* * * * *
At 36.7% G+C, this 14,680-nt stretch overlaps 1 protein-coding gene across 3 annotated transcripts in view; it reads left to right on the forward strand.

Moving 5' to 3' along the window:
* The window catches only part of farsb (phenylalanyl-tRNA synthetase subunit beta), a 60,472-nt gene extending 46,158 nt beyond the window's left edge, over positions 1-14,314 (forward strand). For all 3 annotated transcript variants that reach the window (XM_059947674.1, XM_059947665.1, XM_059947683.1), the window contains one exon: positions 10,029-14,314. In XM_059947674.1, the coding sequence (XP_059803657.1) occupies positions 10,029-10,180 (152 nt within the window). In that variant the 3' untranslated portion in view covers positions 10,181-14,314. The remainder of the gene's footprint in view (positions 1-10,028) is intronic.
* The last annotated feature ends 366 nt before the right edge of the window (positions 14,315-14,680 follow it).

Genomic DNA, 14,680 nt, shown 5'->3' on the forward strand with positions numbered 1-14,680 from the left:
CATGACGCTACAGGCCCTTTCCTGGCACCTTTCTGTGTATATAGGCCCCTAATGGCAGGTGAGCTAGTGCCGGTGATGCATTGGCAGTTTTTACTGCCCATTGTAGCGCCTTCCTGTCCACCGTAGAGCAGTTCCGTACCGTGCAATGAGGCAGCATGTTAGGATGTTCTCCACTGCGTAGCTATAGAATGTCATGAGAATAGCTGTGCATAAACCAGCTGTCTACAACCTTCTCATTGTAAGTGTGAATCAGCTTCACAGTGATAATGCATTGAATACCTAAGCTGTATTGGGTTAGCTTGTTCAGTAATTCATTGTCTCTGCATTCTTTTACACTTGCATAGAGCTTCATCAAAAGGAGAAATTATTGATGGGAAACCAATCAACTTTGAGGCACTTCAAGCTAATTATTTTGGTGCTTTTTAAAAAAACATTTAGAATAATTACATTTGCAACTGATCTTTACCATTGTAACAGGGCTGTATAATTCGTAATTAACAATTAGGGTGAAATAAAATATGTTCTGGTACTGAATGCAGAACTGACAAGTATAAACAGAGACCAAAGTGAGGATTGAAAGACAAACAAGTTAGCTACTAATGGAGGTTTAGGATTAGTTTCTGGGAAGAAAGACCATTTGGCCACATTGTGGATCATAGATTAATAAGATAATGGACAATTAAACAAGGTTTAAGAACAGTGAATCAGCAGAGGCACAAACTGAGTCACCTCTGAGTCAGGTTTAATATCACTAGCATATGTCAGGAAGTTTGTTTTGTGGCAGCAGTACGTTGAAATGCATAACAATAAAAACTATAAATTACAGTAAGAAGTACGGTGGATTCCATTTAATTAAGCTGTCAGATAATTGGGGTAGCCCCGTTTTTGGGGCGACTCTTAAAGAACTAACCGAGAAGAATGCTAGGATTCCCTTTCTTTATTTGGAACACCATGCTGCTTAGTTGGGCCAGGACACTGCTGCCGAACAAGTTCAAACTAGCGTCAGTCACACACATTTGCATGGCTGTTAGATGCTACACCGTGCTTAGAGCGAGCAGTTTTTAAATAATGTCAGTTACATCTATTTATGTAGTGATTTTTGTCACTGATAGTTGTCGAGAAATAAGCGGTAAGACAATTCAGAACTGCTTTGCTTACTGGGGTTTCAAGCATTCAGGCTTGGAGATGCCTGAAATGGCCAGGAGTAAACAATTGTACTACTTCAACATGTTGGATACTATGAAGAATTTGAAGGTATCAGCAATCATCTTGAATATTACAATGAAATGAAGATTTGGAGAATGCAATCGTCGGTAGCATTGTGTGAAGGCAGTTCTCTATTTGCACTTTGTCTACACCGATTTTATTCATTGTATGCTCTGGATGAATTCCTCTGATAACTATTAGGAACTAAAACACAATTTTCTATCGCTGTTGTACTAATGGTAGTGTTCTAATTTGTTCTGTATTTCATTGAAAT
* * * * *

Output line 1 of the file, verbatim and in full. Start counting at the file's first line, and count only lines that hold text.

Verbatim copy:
At 36.7% G+C, this 14,680-nt stretch overlaps 1 protein-coding gene across 3 annotated transcripts in view; it reads left to right on the forward strand.